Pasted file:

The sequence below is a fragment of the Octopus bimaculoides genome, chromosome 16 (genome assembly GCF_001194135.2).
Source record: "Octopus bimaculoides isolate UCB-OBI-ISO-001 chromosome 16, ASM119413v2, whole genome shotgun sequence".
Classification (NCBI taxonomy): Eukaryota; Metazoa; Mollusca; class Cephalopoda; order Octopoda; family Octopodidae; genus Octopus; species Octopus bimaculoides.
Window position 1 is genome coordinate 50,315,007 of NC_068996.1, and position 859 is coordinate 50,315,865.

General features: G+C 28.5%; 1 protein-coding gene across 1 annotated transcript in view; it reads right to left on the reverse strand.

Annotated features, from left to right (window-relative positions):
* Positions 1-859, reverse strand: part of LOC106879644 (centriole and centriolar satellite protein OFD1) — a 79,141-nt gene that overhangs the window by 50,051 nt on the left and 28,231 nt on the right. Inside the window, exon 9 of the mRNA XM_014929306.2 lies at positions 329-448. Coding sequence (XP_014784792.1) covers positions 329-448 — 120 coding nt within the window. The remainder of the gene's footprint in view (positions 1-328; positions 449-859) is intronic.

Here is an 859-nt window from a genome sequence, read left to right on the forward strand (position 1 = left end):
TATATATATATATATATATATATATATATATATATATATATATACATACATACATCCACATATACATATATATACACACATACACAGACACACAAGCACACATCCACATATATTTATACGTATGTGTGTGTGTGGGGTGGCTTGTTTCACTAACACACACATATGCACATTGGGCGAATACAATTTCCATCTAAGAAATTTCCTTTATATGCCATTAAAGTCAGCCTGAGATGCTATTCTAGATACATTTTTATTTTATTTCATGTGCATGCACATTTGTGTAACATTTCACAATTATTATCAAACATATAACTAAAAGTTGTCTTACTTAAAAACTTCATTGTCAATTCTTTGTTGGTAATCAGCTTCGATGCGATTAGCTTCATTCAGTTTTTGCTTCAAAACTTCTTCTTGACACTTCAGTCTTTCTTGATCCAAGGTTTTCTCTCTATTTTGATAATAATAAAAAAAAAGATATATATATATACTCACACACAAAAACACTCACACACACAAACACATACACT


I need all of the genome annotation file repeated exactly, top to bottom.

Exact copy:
The sequence below is a fragment of the Octopus bimaculoides genome, chromosome 16 (genome assembly GCF_001194135.2).
Source record: "Octopus bimaculoides isolate UCB-OBI-ISO-001 chromosome 16, ASM119413v2, whole genome shotgun sequence".
Classification (NCBI taxonomy): Eukaryota; Metazoa; Mollusca; class Cephalopoda; order Octopoda; family Octopodidae; genus Octopus; species Octopus bimaculoides.
Window position 1 is genome coordinate 50,315,007 of NC_068996.1, and position 859 is coordinate 50,315,865.

General features: G+C 28.5%; 1 protein-coding gene across 1 annotated transcript in view; it reads right to left on the reverse strand.

Annotated features, from left to right (window-relative positions):
* Positions 1-859, reverse strand: part of LOC106879644 (centriole and centriolar satellite protein OFD1) — a 79,141-nt gene that overhangs the window by 50,051 nt on the left and 28,231 nt on the right. Inside the window, exon 9 of the mRNA XM_014929306.2 lies at positions 329-448. Coding sequence (XP_014784792.1) covers positions 329-448 — 120 coding nt within the window. The remainder of the gene's footprint in view (positions 1-328; positions 449-859) is intronic.

Here is an 859-nt window from a genome sequence, read left to right on the forward strand (position 1 = left end):
TATATATATATATATATATATATATATATATATATATATATATACATACATACATCCACATATACATATATATACACACATACACAGACACACAAGCACACATCCACATATATTTATACGTATGTGTGTGTGTGGGGTGGCTTGTTTCACTAACACACACATATGCACATTGGGCGAATACAATTTCCATCTAAGAAATTTCCTTTATATGCCATTAAAGTCAGCCTGAGATGCTATTCTAGATACATTTTTATTTTATTTCATGTGCATGCACATTTGTGTAACATTTCACAATTATTATCAAACATATAACTAAAAGTTGTCTTACTTAAAAACTTCATTGTCAATTCTTTGTTGGTAATCAGCTTCGATGCGATTAGCTTCATTCAGTTTTTGCTTCAAAACTTCTTCTTGACACTTCAGTCTTTCTTGATCCAAGGTTTTCTCTCTATTTTGATAATAATAAAAAAAAAGATATATATATATACTCACACACAAAAACACTCACACACACAAACACATACACT